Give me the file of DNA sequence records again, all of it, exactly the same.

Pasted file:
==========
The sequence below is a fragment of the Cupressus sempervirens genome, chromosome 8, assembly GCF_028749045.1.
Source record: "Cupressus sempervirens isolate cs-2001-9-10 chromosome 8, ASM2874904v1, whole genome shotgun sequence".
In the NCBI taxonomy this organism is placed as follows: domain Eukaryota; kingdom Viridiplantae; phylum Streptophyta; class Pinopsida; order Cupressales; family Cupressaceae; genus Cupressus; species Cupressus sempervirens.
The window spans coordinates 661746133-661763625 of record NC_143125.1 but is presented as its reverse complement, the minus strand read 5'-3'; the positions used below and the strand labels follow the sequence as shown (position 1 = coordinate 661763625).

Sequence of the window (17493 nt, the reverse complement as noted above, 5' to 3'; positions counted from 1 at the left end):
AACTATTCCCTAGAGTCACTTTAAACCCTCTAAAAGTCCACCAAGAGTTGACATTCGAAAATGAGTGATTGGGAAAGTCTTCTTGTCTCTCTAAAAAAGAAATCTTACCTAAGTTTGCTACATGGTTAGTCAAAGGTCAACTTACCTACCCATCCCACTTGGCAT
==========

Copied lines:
The sequence below is a fragment of the Cupressus sempervirens genome, chromosome 8, assembly GCF_028749045.1.
Source record: "Cupressus sempervirens isolate cs-2001-9-10 chromosome 8, ASM2874904v1, whole genome shotgun sequence".
In the NCBI taxonomy this organism is placed as follows: domain Eukaryota; kingdom Viridiplantae; phylum Streptophyta; class Pinopsida; order Cupressales; family Cupressaceae; genus Cupressus; species Cupressus sempervirens.
The window spans coordinates 661746133-661763625 of record NC_143125.1 but is presented as its reverse complement, the minus strand read 5'-3'; the positions used below and the strand labels follow the sequence as shown (position 1 = coordinate 661763625).

Sequence of the window (17493 nt, the reverse complement as noted above, 5' to 3'; positions counted from 1 at the left end):
AACTATTCCCTAGAGTCACTTTAAACCCTCTAAAAGTCCACCAAGAGTTGACATTCGAAAATGAGTGATTGGGAAAGTCTTCTTGTCTCTCTAAAAAAGAAATCTTACCTAAGTTTGCTACATGGTTAGTCAAAGGTCAACTTACCTACCCATCCCACTTGGCAT